Yesterday I was researching a short piece on Melville Davisson Post, the magazine short story writer who created Uncle Abner, a Jeffersonian-era detective from the backwoods of what was then Virginia. For a time at the start of the twentieth century Post was apparently the best-paid magazine short story writer in the United States. His first creation, a crooked lawyer named Randolph Mason, drew criticism because many people felt his techniques for evading justice would give the criminal fraternity ideas. In fact Post, who started out as a lawyer, used the Randolph Mason stories to expose loopholes in the law. Here are a few examples of his stories.
So far so good I thought, but I hit problems when I tried to establish and verify Post’s birth and death dates. My first port of call was Wikipedia, which claimed he was born on April 19, 1869 and died on June 23, 1930. Of course you can’t stop with Wikipedia, so I looked at several other sources, including Webster’s Biographical Dictionary (1995 edition), the venerable Encyclopedia of Mystery and Detection by Chris Steinbrunner and Otto Penzler (1976), which I bought in a book shop in Santa Rosa, California a few years ago, and Howard Haycraft’s Murder for Pleasure (1941), which gives brief biographies of detective fiction writers. They disagreed. Webster’s claims he lived from 1871-1930, Steinbrunner and Penzler picked 1869-1930, while Haycraft, whose book was published only 11 years after Post’s death, says 1871-1930. Finally, I looked at Find a Grave, an excellent website which helps you do exactly that. Find a Grave listed 1871 as his birth year.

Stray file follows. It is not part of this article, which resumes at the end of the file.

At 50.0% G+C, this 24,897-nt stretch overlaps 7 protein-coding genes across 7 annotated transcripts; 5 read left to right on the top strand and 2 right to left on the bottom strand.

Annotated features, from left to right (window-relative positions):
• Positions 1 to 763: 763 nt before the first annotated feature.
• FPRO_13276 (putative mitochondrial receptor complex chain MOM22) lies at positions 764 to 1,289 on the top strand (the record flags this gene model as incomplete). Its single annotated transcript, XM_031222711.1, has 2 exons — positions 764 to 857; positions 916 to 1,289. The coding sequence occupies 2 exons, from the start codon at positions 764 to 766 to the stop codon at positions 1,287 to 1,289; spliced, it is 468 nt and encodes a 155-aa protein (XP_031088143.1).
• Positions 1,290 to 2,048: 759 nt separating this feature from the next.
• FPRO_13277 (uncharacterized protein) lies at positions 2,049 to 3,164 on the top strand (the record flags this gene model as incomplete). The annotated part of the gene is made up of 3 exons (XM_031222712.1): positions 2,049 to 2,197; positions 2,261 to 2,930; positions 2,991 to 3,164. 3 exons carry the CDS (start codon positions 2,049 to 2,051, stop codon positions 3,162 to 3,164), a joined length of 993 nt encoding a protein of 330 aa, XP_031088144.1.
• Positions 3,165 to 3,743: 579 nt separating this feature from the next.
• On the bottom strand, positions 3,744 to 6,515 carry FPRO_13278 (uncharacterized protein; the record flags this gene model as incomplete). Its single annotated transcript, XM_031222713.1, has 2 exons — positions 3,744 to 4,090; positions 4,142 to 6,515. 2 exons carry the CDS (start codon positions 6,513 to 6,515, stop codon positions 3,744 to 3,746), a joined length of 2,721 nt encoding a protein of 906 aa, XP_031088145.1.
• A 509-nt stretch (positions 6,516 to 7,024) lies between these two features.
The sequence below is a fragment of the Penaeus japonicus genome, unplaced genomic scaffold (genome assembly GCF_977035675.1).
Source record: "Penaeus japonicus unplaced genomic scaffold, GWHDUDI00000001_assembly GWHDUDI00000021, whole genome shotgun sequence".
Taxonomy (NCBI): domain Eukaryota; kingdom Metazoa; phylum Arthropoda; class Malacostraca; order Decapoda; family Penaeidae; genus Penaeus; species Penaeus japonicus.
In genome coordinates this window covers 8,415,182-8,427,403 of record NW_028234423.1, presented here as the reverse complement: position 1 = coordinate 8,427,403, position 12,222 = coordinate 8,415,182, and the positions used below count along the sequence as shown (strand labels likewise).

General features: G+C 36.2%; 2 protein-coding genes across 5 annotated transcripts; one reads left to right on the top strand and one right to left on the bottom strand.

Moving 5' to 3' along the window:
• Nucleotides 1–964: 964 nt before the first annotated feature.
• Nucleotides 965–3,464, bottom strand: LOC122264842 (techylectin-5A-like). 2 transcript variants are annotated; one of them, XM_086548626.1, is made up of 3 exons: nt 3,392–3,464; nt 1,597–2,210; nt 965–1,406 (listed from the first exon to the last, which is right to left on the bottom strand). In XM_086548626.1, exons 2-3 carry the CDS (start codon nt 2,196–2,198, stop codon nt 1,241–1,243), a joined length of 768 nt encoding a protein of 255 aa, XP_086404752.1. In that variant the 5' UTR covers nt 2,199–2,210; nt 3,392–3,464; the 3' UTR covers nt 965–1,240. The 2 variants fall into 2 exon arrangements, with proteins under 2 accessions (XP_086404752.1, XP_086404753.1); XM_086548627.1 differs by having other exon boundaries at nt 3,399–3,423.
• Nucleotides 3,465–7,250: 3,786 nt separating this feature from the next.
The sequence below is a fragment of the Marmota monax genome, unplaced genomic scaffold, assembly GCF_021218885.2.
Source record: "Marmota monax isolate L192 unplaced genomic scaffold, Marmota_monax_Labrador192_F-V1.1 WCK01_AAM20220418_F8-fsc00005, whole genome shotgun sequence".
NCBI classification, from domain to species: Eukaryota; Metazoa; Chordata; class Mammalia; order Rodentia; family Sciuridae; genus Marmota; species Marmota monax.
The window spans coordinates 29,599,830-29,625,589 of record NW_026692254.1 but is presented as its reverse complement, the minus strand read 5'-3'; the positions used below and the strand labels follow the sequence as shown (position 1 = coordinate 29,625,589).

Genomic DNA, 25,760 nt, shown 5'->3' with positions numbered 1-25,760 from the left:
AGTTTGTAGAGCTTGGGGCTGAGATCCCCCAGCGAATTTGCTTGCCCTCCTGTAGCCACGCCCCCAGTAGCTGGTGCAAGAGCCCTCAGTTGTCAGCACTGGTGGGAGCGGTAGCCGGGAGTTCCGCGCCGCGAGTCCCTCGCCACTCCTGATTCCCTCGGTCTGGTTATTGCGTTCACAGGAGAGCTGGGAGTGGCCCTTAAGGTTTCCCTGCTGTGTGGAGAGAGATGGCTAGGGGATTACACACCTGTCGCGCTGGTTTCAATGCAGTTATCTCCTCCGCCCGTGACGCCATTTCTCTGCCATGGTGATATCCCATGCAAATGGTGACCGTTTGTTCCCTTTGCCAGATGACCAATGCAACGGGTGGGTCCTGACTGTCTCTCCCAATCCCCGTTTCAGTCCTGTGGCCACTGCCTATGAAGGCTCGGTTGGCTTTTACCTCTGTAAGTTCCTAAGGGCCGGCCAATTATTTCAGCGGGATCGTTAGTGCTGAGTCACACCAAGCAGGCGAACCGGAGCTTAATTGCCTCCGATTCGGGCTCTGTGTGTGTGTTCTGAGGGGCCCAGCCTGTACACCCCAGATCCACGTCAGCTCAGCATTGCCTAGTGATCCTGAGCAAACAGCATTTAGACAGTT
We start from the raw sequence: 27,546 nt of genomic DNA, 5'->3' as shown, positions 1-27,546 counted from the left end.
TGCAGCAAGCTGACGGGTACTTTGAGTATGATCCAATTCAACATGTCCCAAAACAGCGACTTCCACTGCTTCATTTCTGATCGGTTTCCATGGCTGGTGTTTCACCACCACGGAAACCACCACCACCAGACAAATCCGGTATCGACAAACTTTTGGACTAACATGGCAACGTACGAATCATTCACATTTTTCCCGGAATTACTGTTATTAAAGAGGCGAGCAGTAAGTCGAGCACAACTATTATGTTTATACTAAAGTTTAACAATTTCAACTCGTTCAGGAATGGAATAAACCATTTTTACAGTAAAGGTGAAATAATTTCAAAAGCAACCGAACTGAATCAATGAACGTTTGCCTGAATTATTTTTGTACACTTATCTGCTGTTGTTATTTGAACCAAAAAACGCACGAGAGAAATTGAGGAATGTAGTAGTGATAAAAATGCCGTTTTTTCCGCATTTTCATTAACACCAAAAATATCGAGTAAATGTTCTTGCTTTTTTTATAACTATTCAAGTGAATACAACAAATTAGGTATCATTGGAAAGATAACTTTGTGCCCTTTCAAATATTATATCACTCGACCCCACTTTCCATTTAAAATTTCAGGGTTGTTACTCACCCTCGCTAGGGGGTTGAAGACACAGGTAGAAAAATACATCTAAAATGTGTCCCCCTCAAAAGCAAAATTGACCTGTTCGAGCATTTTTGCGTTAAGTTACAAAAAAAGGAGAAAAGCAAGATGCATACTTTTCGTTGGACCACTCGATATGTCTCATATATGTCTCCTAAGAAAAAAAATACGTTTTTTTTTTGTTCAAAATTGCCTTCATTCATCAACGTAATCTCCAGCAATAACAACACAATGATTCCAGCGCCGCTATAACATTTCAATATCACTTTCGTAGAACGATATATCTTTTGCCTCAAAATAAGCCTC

After all that I was thoroughly puzzled. I asked on Twitter to see if anyone had any ideas, but still couldn’t get confirmation. In the end I resorted to emailing Katina Peters, who lives in West Virginia and provides photographs of headstones to people researching the whereabouts of their ancestors through Find a Grave. She very kindly sent me two links to pages at http://wvculture.org which states its mission “is to identify, preserve, protect, promote, and present the ideas, arts, and artifacts of West Virginia’s heritage, building pride in our past accomplishments and confidence in our future”. It carries free online copies of birth and death records for West Virginia residents, including Melville Davisson Post. And here they are:
Note that the death certificate claims he was born in 1871; that’s probably where the error crept in. This kind of discrepancy is surprisingly common in official records and after years of working on this kind of thing I have come to the conclusion that a great deal of what we believe to be true about the past is actually invented. Curiously many sources claim Post died after falling from a horse, but whether he had a fall or not, he also had some kind of cirrhosis which his doctor cited as the primary cause of death.
Find a Grave will be updated.
Edit July 9, 2009: Image of headstone added.